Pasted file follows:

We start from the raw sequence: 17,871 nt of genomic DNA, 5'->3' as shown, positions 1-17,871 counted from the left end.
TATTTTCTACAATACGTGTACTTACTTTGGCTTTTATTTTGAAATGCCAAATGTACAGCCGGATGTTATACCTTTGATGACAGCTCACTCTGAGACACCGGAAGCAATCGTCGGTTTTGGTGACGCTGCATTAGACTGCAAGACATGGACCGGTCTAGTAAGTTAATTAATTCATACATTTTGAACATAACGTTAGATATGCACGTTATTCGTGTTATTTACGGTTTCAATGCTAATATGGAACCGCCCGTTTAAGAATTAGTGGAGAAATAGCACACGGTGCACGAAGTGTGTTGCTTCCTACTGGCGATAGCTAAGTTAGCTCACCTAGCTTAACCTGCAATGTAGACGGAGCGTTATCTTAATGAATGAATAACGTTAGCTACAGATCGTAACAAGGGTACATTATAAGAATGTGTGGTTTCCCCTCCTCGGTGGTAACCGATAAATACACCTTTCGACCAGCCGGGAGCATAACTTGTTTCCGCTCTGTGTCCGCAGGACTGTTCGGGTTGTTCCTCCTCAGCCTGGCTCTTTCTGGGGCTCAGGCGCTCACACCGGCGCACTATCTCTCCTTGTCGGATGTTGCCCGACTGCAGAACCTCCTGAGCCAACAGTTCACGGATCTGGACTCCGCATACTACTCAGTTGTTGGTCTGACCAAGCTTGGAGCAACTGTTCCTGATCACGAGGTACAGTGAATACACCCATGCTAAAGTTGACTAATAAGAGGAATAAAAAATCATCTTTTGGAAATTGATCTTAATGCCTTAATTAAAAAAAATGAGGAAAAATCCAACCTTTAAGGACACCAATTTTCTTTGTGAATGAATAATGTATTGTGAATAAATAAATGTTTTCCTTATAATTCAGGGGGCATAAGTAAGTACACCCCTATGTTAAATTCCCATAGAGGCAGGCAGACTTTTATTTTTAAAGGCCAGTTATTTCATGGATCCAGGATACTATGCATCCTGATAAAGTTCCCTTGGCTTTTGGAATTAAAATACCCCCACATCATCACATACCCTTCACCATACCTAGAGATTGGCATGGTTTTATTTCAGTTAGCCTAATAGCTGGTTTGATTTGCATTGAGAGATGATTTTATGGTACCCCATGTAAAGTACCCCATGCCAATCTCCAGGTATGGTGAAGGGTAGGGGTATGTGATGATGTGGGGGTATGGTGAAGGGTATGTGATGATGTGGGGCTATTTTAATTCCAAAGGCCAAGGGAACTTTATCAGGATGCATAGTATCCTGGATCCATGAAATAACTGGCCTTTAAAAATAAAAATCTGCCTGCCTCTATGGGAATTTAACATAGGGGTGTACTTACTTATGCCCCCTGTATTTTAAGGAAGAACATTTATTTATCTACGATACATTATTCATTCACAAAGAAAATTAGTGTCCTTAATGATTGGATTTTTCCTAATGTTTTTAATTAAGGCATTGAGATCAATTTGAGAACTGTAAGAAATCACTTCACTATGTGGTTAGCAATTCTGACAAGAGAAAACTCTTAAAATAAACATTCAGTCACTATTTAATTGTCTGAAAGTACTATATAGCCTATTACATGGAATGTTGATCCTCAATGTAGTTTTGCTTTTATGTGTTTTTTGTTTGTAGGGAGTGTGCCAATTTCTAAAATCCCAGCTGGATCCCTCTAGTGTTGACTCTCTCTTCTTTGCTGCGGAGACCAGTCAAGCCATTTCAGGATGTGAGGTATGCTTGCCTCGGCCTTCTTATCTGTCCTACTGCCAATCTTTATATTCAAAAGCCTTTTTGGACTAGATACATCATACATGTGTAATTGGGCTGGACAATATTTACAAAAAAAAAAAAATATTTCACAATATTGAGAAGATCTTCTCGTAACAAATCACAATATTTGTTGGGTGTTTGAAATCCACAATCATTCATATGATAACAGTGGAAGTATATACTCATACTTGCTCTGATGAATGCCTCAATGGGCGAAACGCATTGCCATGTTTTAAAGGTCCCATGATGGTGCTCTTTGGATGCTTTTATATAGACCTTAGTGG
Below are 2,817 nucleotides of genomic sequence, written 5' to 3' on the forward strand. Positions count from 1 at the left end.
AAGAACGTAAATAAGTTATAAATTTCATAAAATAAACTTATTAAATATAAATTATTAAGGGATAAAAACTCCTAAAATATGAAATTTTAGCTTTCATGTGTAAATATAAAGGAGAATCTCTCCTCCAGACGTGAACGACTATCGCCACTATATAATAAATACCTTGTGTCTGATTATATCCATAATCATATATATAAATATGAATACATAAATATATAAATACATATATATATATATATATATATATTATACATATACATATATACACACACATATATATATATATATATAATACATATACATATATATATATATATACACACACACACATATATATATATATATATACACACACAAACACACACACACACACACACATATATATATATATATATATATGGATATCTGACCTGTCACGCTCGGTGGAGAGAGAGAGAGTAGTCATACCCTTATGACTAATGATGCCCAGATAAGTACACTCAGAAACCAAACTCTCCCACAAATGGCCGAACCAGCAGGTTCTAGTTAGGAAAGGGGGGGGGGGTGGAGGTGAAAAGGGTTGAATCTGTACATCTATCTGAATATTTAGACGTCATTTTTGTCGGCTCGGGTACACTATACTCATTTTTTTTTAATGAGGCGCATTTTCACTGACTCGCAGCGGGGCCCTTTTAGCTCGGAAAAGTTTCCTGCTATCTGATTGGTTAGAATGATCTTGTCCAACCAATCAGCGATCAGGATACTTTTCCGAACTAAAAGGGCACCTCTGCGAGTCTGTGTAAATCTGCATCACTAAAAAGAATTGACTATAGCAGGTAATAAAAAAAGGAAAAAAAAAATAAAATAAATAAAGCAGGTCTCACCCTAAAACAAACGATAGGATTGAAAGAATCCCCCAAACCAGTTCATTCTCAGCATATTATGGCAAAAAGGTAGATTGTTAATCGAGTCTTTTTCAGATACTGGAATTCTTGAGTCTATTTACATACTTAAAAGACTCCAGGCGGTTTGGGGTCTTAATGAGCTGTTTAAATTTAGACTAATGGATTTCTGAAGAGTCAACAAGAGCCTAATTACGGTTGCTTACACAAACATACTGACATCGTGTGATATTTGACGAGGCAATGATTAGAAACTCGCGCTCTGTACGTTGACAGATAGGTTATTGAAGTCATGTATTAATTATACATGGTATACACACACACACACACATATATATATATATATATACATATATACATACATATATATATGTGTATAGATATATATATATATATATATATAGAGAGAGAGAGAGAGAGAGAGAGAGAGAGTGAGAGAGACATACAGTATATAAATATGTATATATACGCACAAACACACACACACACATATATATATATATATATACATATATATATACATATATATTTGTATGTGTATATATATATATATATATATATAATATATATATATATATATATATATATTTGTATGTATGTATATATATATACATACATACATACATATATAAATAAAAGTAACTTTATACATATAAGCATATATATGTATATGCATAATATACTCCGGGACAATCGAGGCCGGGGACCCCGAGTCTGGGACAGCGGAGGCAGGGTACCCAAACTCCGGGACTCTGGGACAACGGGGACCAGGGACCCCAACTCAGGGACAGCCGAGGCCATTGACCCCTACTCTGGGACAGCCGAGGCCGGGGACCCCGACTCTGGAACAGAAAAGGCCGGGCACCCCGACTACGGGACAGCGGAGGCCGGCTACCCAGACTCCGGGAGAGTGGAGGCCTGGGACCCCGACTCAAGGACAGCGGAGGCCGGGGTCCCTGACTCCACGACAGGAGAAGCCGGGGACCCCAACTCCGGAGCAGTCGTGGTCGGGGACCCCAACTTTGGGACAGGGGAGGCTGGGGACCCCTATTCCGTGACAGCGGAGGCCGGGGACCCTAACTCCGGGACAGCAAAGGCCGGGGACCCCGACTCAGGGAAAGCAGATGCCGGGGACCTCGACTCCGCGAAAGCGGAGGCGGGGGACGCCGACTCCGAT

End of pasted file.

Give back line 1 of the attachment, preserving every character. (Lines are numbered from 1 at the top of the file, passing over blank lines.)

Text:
We start from the raw sequence: 17,871 nt of genomic DNA, 5'->3' as shown, positions 1-17,871 counted from the left end.